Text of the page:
turns you against me—is this the only way you can leave me?"
By far my favorite of the group, Fincke's poems are like eating Green & Blacks organic dark chocolate. Each poem is one full, complete expression of richness. You could stop right there, right after one poem, and feel completely satisfied…but you don't. Unlike Rhodes, Fincke's reflections on family, on his relationship with his father are lyrics with such a gentleness and simplicity of language they feel like photographs. And just as looking at a photograph allows the viewer to project their own sense of joy, of fear, of anger, of love, onto the people in the picture, Fincke's poems present to us beautiful scenes onto which we place our own experiences. There is little of Fincke's own sway on the page, guiding us, pushing us, down certain roads of discovery. He doesn't tell us how he feels and thinks about these things in a way that forces us to feel the same. Yet subtly, through what images he chooses to relay, we get a rare sense of him. He is the perfect observer, the perfect presenter, opening up his history for our perusal, enjoyment, reflection, connection, empathy, and sadness. The poems are never self-absorbed, they don't think highly of themselves or terribly of themselves either: they simply exist, like Sheri's camellia blooms—beautiful, even, perhaps especially, as they fall, dying, to the lawn like moist cakes.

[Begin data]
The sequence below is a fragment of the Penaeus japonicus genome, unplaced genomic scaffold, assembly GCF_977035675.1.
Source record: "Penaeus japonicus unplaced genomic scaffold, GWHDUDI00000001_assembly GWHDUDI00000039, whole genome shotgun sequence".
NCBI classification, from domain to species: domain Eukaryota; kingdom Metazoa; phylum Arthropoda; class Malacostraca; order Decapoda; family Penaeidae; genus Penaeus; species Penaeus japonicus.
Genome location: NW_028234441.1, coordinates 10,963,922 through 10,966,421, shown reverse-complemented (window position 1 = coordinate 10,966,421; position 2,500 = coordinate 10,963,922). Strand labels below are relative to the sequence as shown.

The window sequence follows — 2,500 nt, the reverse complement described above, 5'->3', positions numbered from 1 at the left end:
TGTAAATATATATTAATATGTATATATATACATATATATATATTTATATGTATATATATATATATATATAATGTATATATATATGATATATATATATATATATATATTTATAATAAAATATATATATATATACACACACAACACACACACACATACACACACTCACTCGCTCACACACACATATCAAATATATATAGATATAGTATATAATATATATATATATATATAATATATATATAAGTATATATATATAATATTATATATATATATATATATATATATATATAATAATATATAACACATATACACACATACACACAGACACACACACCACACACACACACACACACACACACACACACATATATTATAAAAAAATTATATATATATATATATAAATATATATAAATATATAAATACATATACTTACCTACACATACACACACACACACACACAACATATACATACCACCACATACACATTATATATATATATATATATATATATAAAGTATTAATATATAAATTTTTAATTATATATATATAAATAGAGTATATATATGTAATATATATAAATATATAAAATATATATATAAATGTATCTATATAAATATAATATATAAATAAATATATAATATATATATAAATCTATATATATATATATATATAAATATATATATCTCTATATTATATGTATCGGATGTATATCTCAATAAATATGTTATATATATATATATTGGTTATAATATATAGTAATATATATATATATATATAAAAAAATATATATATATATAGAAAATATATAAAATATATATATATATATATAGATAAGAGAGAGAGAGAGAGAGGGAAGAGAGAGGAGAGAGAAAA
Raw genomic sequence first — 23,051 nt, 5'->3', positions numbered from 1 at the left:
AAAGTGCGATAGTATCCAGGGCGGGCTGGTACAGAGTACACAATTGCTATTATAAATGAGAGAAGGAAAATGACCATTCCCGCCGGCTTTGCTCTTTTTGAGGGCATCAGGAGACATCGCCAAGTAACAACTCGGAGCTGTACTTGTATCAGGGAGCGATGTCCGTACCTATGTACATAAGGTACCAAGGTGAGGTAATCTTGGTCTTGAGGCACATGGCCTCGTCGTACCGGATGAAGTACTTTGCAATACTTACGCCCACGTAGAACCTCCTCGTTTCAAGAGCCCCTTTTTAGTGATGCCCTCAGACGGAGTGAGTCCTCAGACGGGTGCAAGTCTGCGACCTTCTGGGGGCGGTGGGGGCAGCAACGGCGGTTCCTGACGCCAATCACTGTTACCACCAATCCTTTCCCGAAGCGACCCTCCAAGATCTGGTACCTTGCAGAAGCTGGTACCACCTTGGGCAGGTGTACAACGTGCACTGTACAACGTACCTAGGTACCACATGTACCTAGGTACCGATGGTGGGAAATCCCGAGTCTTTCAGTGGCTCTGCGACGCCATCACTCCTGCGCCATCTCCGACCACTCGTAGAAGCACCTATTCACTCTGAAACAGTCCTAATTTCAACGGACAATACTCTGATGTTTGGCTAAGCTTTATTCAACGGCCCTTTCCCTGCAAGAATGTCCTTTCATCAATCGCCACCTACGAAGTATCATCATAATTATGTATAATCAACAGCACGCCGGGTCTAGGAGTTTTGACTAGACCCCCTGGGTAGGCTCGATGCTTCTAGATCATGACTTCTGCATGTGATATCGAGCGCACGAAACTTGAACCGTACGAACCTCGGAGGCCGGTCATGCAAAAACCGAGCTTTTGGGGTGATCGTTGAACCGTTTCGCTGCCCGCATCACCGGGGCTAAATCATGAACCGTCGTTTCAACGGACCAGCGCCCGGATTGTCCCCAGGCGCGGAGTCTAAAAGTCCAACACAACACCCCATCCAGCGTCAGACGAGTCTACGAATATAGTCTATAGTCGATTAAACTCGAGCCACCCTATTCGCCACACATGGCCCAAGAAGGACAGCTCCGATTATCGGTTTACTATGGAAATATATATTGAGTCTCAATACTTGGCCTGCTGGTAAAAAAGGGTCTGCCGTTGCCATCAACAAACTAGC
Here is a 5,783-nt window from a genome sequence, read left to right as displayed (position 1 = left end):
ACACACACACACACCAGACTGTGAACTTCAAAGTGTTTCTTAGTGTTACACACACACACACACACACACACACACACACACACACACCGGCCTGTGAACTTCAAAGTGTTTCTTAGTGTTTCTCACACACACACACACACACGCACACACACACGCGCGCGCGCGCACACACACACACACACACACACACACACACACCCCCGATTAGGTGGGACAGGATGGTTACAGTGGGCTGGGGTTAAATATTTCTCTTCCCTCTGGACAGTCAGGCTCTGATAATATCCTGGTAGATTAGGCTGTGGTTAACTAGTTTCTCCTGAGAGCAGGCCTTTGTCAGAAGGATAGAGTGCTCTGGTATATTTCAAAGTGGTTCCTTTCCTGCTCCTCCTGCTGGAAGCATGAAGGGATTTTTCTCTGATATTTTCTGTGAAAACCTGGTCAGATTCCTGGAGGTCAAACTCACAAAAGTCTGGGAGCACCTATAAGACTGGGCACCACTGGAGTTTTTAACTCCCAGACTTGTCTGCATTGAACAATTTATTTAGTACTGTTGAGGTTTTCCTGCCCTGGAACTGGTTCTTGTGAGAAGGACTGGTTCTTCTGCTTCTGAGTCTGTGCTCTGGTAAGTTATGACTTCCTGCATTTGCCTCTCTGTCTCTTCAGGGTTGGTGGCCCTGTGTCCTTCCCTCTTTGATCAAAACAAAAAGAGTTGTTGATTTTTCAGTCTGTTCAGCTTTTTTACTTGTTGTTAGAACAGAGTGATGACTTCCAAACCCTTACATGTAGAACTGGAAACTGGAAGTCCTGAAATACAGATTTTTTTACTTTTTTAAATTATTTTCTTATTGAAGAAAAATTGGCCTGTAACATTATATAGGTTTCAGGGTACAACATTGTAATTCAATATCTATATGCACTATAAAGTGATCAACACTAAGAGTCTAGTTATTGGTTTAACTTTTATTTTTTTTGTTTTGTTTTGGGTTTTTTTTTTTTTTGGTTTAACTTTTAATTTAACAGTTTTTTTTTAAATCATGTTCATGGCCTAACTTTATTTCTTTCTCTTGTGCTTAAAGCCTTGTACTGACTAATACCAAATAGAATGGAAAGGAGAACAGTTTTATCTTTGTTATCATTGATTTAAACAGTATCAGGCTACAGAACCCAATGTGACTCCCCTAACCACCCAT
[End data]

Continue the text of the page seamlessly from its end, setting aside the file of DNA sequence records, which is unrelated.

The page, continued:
Excerpt from a favorite:
"The Eternal Language of Hands"